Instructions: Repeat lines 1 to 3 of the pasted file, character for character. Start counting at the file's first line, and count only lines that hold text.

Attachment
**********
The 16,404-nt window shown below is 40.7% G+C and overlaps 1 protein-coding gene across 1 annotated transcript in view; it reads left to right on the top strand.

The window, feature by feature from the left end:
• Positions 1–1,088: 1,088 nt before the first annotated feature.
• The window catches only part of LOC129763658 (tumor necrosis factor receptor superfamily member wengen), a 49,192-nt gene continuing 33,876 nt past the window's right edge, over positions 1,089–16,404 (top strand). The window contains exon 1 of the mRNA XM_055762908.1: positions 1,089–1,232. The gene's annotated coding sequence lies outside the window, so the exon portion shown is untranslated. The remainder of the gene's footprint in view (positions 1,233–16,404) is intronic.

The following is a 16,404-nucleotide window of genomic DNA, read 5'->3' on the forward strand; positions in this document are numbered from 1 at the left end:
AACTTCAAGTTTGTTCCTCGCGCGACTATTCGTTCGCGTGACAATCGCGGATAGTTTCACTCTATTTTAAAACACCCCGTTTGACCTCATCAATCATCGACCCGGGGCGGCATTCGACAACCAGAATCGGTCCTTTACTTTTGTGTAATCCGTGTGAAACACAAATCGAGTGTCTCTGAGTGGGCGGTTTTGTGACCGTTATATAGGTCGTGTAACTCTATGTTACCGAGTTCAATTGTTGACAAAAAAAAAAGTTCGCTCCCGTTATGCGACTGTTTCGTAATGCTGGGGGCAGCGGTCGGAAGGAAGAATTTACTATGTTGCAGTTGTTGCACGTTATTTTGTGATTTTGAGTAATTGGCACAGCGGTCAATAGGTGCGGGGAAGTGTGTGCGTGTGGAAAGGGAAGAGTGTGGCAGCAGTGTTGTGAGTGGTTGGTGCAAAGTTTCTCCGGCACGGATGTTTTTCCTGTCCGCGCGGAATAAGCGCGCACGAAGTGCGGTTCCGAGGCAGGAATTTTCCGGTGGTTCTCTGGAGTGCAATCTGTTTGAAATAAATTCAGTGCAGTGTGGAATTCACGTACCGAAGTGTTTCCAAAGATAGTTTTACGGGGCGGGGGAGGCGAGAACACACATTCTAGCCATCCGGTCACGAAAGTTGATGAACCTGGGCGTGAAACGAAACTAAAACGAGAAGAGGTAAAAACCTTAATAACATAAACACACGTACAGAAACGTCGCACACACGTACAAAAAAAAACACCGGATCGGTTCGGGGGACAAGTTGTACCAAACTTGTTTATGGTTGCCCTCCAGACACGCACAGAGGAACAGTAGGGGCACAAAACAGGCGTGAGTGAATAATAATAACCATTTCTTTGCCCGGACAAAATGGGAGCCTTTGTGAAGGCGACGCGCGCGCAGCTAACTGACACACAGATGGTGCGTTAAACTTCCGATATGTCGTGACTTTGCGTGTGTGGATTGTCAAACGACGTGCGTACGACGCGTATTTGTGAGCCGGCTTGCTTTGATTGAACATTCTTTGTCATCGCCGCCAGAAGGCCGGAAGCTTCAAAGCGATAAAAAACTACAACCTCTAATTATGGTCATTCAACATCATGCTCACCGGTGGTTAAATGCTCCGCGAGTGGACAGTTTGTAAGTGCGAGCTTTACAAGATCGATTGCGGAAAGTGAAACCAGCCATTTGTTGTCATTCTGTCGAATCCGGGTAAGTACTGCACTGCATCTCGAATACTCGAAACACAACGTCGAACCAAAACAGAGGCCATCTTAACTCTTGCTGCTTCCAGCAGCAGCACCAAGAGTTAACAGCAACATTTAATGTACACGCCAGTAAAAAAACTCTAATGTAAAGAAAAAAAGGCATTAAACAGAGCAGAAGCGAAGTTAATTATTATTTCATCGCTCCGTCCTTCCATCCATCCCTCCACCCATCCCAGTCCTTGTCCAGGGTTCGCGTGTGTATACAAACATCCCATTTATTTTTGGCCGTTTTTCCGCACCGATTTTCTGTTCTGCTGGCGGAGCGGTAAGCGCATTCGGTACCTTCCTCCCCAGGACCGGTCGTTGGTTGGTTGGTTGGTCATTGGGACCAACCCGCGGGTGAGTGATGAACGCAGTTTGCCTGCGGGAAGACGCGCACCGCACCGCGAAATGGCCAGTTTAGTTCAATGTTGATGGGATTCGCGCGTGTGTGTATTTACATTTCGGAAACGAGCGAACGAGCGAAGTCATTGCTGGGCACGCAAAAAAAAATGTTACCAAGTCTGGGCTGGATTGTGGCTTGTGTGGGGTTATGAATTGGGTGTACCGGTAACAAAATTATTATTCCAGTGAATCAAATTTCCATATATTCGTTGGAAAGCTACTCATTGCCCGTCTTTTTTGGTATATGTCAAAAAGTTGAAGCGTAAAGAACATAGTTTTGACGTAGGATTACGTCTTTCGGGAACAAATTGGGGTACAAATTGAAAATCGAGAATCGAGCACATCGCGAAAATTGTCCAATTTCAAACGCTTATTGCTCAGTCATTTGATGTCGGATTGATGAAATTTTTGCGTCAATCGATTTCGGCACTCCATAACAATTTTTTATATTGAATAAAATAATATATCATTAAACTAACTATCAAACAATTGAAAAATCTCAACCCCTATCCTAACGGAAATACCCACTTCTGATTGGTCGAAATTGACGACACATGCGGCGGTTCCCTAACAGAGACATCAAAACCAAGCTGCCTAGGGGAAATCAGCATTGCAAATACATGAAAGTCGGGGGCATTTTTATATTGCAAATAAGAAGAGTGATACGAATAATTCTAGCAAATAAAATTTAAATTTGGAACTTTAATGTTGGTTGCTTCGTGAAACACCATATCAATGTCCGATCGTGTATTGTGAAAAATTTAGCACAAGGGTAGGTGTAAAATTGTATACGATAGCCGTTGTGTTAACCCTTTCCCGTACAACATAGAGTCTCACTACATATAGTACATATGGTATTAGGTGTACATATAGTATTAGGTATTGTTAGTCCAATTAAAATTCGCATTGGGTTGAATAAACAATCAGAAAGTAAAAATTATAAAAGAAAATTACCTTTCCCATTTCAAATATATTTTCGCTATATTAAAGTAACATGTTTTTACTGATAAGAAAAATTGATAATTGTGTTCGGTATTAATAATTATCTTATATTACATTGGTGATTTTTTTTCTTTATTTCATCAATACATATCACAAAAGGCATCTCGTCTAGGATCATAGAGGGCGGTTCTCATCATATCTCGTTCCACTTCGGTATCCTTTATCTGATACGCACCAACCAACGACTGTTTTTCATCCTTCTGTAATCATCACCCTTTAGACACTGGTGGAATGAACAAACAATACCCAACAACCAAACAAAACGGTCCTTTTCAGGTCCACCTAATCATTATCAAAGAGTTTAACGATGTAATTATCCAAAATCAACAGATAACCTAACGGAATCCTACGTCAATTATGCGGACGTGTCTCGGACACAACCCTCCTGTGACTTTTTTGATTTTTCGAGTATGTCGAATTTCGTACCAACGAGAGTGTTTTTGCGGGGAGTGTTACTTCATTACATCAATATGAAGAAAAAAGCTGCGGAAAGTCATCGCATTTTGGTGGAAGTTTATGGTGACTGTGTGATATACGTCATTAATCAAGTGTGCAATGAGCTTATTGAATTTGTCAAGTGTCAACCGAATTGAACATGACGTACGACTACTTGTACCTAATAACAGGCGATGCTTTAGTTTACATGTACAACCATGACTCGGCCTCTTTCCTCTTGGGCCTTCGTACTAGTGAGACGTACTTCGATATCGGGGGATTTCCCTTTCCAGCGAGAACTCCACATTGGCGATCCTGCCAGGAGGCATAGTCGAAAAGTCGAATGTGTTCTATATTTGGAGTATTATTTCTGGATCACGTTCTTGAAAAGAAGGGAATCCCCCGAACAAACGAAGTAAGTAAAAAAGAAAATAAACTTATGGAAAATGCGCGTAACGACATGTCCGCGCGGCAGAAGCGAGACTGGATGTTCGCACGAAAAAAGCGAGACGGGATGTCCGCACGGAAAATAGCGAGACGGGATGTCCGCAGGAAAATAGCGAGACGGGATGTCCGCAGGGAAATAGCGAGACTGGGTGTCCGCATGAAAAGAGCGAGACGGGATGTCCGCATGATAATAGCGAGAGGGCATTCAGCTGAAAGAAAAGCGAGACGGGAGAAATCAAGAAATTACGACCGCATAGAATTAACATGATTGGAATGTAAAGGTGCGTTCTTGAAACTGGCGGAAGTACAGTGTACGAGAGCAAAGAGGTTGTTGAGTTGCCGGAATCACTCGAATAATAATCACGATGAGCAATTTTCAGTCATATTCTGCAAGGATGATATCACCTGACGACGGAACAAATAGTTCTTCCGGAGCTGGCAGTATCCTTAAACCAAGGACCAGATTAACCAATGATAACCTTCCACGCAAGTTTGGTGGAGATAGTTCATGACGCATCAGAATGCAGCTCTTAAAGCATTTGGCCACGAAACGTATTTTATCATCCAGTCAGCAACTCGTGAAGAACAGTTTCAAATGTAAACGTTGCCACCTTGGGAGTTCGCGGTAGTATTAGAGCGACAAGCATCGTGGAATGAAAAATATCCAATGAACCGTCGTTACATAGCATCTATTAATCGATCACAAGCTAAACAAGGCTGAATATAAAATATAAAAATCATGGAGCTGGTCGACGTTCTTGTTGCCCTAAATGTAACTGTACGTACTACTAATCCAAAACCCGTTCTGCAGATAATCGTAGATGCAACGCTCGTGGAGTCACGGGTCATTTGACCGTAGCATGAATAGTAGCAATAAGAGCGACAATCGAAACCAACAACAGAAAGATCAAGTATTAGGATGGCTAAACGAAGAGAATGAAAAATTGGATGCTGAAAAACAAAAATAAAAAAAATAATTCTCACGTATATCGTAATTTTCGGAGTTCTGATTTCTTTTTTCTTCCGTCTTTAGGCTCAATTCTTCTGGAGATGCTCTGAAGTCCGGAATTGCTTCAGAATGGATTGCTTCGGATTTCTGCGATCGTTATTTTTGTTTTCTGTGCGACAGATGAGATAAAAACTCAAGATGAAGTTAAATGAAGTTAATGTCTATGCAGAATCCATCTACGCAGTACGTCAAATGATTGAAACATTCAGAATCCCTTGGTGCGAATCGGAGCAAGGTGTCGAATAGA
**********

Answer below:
The 16,404-nt window shown below is 40.7% G+C and overlaps 1 protein-coding gene across 1 annotated transcript in view; it reads left to right on the top strand.

The window, feature by feature from the left end:
• Positions 1–1,088: 1,088 nt before the first annotated feature.